History and Development
Traditional Chinese medicine originated from the first signs of therapeutic acitivities in China which dated from the Shang dynasty during the 14th – 11th centuries BC. Though the Shang did not have a theory of medicine as such at this time, their inscriptions on bones and tortoise shells refer to illnesses that affected the Shang royal family and included eye disorders, toothaches and bloated abdomens, etc. However, the Shang leaders usually interpreted these disorders as curses sent by their ancestors. Therefore, there is no evidence that the Shang nobility used herbal remedies during this time.
It was initially considered that acupuncture may have originated in the Shang Dynasty, when stone and bone needles were found in ancient tombs of that period. However, most historians now believe they were used as a form of medical lancing or bloodletting to release pus or pressure built up under the skin, such as from an abscess, or boil etc. and not in the traditional sense of acupuncture that uses needles to treat illnesses by stimulating specific acu-points along meridians in accordance with theories related to the circulation of Qi. The earliest evidence for acupuncture in this sense dates to the second or first century BC.
The Yellow Emperor’s Inner Canon (Huangdi Neijing), also known as The Inner Canon of Huangdi, is the oldest known work on Traditional Chinese medicine and its theoretical ideologies. The work is generally dated by scholars to have been compiled somewhere between the late Warring States period (475-221 BC) and the early Han period (206 BC–220 BC), on the basis of shorter texts from different medical lineages. It is an ancient Chinese medical text that has been treated as the fundamental source for Traditional Chinese medicine and a major book on Taoist theory and lifestyle during two millennia. Its importance is comparable to Greek medicine’s Hippocratic Corpus (5th century BC – 1st and 2nd centuries AD), or the works of Claudius Galenus (AD 129–200), in Islamic and medieval European medicine.
The Inner Canon is composed of two texts each of eighty-one chapters written in the form of questions and answers between the Yellow Emperor and one or more of his ministers. It gives explanations on the relationships of humans and their environment, the cosmos, the physical body, human vitality, pathology, the symptoms of illness, and provides information on how to make a diagnosis and therapeutic decisions in light of all these factors. Unlike earlier beliefs and texts such as Recipes for Fifty-Two Ailments, (excavated in the 1970s from a tomb that was sealed in 168 BC), the Inner Canon rejected the idea that the influence of spirits and magic give rise to disease. Instead, it taught that the natural effects of diet, lifestyle, emotions, environment, and age are the reasons why diseases develop.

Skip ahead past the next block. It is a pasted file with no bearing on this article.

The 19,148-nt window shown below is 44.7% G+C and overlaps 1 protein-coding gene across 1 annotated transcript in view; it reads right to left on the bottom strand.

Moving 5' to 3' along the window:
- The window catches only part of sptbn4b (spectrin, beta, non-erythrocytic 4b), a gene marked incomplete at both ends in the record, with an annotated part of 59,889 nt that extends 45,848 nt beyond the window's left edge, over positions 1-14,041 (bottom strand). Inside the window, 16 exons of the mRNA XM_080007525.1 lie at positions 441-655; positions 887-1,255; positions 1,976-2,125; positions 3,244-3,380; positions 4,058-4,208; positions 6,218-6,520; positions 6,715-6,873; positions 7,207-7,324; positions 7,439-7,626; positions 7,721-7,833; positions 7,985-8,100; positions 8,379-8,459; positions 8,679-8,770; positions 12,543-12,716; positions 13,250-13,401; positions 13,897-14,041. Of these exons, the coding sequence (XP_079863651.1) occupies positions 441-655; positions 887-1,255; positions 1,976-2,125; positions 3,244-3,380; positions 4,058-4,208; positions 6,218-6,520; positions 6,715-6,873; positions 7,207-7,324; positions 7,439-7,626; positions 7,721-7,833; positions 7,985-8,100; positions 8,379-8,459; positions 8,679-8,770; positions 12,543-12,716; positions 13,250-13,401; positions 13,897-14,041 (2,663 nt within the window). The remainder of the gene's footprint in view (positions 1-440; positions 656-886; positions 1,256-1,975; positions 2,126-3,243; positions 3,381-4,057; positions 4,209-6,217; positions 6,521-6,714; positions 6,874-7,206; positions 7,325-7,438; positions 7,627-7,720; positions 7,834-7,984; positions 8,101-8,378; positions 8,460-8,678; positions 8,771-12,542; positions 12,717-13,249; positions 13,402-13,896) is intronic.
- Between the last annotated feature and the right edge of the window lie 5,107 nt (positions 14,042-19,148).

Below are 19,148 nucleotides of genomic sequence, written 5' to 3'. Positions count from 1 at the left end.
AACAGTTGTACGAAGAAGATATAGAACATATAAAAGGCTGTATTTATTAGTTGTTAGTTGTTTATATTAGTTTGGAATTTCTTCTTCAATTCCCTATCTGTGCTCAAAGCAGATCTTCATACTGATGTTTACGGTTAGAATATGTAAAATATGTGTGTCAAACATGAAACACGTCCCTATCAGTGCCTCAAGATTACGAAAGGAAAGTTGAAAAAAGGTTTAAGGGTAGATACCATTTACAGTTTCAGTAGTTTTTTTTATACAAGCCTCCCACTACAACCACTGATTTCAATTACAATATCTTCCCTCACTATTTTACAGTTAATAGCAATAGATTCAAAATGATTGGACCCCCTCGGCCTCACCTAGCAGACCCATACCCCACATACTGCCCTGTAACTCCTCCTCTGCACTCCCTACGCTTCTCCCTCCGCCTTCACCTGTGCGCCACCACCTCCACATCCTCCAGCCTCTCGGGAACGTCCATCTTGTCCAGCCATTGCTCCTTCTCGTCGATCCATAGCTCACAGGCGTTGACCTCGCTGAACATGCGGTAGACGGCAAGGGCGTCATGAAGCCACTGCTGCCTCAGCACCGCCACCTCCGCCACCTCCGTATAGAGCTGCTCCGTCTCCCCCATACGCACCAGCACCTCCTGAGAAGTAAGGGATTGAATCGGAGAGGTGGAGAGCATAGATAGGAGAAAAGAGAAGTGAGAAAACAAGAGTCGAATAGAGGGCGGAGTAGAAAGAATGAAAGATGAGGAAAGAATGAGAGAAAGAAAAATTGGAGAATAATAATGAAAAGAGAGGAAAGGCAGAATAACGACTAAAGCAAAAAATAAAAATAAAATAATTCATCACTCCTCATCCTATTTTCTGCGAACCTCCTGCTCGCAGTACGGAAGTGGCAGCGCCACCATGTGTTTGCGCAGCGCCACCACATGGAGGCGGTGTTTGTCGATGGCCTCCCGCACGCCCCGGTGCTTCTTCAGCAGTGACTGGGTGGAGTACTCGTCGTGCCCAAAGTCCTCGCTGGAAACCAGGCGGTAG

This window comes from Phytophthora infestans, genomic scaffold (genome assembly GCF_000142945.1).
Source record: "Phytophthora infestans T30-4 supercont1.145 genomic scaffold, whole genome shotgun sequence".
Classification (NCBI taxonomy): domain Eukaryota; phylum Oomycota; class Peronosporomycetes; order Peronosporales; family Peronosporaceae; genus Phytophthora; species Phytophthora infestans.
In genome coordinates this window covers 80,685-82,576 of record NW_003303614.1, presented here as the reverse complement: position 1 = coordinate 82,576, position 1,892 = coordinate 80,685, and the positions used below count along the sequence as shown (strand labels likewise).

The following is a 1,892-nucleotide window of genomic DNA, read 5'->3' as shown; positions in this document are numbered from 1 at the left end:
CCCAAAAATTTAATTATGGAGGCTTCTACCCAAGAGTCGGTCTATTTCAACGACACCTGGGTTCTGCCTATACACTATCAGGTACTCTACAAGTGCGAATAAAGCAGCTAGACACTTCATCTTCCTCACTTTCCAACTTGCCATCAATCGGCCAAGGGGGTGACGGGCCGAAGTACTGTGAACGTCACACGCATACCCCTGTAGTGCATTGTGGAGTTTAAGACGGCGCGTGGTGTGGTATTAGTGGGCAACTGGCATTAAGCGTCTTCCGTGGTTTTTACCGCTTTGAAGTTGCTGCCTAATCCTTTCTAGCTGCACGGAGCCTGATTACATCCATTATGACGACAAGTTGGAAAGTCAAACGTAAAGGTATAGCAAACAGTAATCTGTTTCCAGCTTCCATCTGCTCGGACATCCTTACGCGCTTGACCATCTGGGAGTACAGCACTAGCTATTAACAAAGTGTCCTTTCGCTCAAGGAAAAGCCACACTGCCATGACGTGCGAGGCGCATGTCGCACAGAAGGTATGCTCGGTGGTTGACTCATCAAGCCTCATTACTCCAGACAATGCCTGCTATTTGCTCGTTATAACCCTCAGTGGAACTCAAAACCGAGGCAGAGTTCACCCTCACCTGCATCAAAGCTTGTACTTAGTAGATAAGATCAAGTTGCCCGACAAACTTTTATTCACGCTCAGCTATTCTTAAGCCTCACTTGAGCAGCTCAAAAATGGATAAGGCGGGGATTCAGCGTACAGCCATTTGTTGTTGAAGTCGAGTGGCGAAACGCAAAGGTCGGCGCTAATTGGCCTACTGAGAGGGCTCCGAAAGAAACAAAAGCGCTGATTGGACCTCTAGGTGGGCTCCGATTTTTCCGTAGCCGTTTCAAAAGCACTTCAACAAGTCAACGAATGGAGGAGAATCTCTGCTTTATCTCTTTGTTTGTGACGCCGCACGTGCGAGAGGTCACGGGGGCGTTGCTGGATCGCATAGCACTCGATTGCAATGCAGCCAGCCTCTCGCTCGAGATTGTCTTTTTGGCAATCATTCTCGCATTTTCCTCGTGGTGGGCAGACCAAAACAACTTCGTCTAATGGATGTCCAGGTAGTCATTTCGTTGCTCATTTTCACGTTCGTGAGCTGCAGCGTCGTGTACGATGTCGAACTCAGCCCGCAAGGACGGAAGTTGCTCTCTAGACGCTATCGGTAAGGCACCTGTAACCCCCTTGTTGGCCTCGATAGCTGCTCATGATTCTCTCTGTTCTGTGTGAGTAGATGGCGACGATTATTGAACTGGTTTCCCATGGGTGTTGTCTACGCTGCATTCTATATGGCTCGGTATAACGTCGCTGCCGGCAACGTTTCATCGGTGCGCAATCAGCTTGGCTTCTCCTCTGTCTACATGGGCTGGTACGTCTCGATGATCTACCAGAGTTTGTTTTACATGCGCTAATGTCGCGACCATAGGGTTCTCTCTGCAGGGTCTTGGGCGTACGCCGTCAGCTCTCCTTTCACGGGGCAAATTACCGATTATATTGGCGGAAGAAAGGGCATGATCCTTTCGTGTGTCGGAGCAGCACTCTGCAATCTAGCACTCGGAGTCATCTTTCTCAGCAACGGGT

The Yellow Emperor’s Inner Canon was one of the first books in which the cosmological principles of Yin-Yang and the Five Phases and Qi were written in a clear concise manner. It taught that these forces can be understood via rational means and humans can stay in balance or return to balance and health by understanding the laws of these natural forces of the universe. The inner Canon taught that man is a microcosm and a reflection of the larger macrocosm, and the principles of Yin and Yang, The Five Elements, Qi, and the environmental factors of wind, damp, hot and cold etc that form that macrocosm, also apply to, and affect the human microcosm, our body.
The Treatise on Cold Damage Disorders and Miscellaneous Illnesses was organized by Zhang Zhongjing (150—219), a Han Dynasty physician who became one of the most renowned Chinese physicians during the later years of the Han Dynasty (206 BC–220 BC). He established principles for medication and summarized the medicinal experience up until that time, therefore, making a great contribution to the development of traditional Chinese medicine.
Focusing on drug (herbal) prescriptions rather than acupuncture, Treatise on Cold Damage Disorders and Miscellaneous Illnesses, was the first medical text that combined Yin and Yang and the Five Phases with herbalism. This basic herbal list was the first Chinese medical text that grouped symptoms into useful “patterns”, to be used as principle guidelines for clinical treatment. Having gone through numerous changes over time, it now circulates as two distinct books: the Treatise on Cold Damage Disorders and the Essential Prescriptions of the Golden Casket, both of which were separately edited in the eleventh century, during the Song dynasty.
The following centuries saw several shorter books try to summarize the contents of The Yellow Emperor’s Inner Canon. The Canon of Problems (around 2nd century), tried to resolve conflicting principles from the Inner Canon and developed a complete medical system centred on acupuncture therapy. Huangfu Mi (215–282), compiled The Canon of Acupuncture and Moxibustion sometime between 256 and 260. It is a collection of various texts on acupuncture written in earlier periods. The book consists of 12 volumes, further divided into 128 chapters and was one of the earliest systematic works on acupuncture and moxibustion. It also proved to be one of the most influential. Huangfu Mi also compiled 10 books in a series called Records of Emperors and Kings, a consistent body of principles regarding acupuncture therapy. And the Canon of the Pulse (280), presented itself as a “comprehensive handbook for diagnosis and therapy.